In the first half of the game, the Denver Broncos offense was moving the ball effectively, until they hit the redzone when they started to falter. They just could not punch it in, and there are multiple reasons as to why.
A few dropped passes, two of which were sure-fire touchdowns had they been caught, a rushed pass thrown too high, questionable play-calling, and a complete lack of a running game. The offense fell apart in the second half.
That lack of a run game hurt them more in the second half, as the Oakland Raiders just prepared to defend the pass and took that away. They put pressure on the quarterback, largely due to Khalil Mack, on a good amount of his drop backs.
A huge area of weakness for this game, as it has been all season, was the offensive line, but I will get into that more later on. There also were a problem with drops.
Now, drops happen for one reason or another. Sometimes a team can overcome them and at others times they can’t. The key here is when the drops occur. Having them happen on a key third down, or in the endzone on back-to-back plays is just very hard to overcome. A key fumble and muffed punt didn’t help the offense, either.
With that said, it is time to get into the player grades. Due to some time constraints, the grades will look a little different this week, but will be back to normal soon.
The only quarterback to take the field for the Broncos was Brock Osweiler (80 snaps). Despite what many are thinking, Osweiler played a solid game. He made a few mistakes, including a rushed throw that was high, missing out on a touchdown. There also was a near interception, but that falls upon the tight end, who gave no effort in making the catch.
Had the TE attempted to make the catch, the near-interception wouldn’t have been as close as it was. There also was a lot to like with what Osweiler did, including multiple elite NFL quarterback throws. In no way was Brock good in this game, but he wasn’t bad, either.
Brock Osweiler: 35-of-51 for 308 yards, 3 rushes for 10 yards.
There were two players who ran the ball for the Broncos, although there were three of them active for the game. C.J. Anderson saw no action, due to dealing with an ankle injury. The two backs who did see action were Ronnie Hillman (55 snaps) and Juwan Thompson (26 snaps).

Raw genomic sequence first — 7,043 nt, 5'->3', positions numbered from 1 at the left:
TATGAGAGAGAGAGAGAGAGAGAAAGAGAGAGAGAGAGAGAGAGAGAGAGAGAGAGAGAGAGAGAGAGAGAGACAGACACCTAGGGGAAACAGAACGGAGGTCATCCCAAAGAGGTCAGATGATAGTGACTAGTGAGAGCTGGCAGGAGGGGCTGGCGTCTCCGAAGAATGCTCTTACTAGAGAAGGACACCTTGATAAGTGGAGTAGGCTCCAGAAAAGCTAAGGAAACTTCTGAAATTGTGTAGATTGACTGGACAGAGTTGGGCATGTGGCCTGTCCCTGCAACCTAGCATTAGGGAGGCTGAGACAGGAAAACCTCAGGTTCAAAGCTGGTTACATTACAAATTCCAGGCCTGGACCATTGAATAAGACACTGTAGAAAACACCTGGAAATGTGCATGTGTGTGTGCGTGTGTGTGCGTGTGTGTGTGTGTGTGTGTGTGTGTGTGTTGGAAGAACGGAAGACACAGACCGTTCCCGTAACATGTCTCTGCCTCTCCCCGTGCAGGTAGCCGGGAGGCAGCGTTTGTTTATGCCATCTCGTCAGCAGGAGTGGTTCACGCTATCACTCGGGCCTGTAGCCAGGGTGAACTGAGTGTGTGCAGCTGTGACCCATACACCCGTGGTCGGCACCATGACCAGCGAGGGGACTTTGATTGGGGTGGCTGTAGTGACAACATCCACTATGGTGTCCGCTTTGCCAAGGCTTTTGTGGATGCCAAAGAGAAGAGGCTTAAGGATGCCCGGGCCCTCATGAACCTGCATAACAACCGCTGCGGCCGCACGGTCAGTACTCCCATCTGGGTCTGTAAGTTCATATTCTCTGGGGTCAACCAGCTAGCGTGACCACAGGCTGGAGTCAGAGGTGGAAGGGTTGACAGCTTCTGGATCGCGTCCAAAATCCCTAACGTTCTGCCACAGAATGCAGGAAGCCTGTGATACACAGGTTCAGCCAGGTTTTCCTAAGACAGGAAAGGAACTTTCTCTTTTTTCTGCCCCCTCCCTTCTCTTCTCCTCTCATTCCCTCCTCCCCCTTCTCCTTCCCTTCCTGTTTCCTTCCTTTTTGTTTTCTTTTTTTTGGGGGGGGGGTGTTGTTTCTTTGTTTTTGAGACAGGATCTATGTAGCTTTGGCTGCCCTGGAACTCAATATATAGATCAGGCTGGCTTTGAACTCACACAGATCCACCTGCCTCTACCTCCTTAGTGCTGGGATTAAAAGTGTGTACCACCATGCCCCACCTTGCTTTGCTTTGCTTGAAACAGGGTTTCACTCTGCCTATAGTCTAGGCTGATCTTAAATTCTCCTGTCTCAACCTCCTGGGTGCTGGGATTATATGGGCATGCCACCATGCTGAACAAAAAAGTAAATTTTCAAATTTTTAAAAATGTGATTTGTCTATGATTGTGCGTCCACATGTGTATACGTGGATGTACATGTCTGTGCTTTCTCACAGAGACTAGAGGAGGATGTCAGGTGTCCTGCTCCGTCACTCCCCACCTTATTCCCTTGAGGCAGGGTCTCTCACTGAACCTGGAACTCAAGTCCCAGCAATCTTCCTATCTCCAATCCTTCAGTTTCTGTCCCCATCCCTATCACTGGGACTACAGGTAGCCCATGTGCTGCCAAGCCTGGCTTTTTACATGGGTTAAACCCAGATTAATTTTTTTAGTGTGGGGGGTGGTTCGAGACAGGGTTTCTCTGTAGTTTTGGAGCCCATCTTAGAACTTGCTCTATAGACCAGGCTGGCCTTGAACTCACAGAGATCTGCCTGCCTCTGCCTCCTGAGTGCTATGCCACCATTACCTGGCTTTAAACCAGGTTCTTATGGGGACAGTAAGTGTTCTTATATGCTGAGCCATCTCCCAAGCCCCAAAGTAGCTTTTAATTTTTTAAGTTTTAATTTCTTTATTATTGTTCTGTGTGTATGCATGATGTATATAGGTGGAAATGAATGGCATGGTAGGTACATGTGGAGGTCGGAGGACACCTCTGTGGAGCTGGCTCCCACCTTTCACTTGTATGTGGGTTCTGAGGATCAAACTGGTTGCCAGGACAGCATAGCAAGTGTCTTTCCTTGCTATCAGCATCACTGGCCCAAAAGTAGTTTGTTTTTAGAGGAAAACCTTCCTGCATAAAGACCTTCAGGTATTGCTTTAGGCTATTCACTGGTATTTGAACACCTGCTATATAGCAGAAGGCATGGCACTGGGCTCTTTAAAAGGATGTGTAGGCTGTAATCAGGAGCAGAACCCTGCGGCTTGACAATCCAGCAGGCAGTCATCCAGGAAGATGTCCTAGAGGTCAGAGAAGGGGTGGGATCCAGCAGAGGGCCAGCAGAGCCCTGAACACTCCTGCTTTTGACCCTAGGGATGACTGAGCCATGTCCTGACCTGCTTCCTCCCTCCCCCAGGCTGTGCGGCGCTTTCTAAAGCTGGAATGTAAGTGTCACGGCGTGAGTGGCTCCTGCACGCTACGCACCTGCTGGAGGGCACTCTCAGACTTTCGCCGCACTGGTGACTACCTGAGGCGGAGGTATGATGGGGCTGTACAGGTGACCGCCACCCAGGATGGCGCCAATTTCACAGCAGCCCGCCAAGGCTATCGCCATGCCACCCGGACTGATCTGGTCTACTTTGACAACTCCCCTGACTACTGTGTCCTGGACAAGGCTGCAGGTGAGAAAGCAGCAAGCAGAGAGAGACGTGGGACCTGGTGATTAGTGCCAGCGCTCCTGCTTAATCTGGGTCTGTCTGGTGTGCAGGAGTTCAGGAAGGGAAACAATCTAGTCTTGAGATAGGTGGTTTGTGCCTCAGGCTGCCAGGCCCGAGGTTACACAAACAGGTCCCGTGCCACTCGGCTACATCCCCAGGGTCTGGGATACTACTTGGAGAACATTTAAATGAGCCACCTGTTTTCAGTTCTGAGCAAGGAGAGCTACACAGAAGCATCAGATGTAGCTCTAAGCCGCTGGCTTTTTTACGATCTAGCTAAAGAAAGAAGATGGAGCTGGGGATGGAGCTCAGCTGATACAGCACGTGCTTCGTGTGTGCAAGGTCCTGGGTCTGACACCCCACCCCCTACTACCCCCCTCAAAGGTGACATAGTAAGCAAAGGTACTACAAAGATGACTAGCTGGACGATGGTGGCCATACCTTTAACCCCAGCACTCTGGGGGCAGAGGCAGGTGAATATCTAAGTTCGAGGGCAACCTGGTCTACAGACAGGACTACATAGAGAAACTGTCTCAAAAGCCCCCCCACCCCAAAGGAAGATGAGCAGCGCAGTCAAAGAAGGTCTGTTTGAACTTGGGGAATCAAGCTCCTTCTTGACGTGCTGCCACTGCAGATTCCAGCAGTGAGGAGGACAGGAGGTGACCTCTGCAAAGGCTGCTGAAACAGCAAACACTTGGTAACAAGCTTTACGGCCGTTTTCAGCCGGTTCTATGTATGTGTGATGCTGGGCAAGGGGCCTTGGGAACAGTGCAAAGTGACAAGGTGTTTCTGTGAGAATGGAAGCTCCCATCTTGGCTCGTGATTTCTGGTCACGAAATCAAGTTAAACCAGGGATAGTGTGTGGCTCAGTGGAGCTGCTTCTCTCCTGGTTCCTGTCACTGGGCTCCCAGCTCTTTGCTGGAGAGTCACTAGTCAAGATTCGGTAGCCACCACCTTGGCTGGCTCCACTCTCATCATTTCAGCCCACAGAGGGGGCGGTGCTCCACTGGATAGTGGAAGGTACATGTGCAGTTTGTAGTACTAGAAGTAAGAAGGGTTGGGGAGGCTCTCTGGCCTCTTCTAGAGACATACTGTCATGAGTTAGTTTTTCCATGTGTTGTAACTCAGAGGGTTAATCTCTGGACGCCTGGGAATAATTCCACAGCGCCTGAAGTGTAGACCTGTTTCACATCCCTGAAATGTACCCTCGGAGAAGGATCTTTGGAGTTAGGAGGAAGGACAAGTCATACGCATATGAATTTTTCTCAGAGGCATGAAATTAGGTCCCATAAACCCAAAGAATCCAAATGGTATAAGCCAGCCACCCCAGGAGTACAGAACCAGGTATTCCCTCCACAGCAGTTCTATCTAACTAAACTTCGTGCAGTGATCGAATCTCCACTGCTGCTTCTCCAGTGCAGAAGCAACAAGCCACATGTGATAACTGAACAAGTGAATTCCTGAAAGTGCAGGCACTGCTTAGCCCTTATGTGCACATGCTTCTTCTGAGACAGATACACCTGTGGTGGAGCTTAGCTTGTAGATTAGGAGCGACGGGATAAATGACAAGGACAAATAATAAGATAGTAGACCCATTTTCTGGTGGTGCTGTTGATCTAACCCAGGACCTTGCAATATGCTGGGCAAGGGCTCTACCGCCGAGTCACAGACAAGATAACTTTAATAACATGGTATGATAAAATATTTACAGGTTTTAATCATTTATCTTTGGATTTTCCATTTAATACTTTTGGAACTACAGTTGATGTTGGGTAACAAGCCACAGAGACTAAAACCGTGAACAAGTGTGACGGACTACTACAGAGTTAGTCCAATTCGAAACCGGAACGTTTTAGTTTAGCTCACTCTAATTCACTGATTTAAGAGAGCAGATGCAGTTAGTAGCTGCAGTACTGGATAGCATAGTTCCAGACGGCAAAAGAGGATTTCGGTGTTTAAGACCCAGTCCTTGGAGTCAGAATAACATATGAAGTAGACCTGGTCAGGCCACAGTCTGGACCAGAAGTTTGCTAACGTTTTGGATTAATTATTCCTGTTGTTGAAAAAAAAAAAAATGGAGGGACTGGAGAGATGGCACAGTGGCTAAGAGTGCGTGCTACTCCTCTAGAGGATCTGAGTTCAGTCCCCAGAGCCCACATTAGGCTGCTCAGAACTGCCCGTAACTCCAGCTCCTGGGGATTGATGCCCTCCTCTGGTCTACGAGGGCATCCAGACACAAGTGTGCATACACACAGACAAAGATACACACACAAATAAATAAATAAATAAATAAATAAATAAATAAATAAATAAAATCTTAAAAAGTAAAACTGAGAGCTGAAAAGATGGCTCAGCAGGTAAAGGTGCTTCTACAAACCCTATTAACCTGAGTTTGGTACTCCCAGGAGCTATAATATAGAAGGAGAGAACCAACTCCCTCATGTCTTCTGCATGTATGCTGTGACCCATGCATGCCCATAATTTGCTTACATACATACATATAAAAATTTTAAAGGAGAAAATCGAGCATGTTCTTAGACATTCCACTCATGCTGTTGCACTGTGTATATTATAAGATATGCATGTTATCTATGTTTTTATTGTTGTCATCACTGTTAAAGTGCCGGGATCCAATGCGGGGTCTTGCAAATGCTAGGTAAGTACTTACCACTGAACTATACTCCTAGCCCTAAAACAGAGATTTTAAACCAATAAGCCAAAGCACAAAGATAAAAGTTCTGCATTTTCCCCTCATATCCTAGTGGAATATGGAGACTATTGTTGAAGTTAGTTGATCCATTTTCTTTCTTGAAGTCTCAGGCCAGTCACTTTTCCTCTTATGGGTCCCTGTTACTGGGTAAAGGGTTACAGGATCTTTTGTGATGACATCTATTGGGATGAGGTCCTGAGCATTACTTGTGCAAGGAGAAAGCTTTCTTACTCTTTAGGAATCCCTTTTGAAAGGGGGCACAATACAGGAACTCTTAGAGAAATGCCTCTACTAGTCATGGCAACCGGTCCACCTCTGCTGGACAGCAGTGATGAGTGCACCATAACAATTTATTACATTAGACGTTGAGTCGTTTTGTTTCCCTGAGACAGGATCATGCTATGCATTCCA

With Hillman, there were a few runs he looked really good, but he got shut down pretty early, and couldn’t recover. One issue I kept seeing with Hillman were all field-of-vision issues. He would run into defenders, instead of hitting the open field.
There also is little power to his game, so first contact is often enough to bring him to a stop. If Hillman can get to the open field, which he did a couple of times, he can pick up some solid yardage.
In the case of Thompson, he runs with power, and can pick up chunks of yards by plowing his way. Rarely does first contact bring him down, unless they have him around the ankles. From what he has shown, he can be utilized as one heck of a short yardage back.
With his running ability, he also bring solid hands as a receiver, and solid blocking. He is a very good back, who has a complete skill-set, which was shown a few times against the Raiders.
Ronnie Hillman: 12 rushes for 20 yards, 7 catches, 9 targets, 41 yards.
Juwan Thompson: 5 rushes for 8 yards, 4 catches, 6 targets 21 yards.
There were multiple receivers who saw the field for the Broncos, and there were many differences among their performances. The top receiver, Demaryius Thomas (68 snaps) dropped three passes, including two that would have been touchdowns on back-to-back plays. There were also routes he gave questionable effort on and just seemed to be lazy.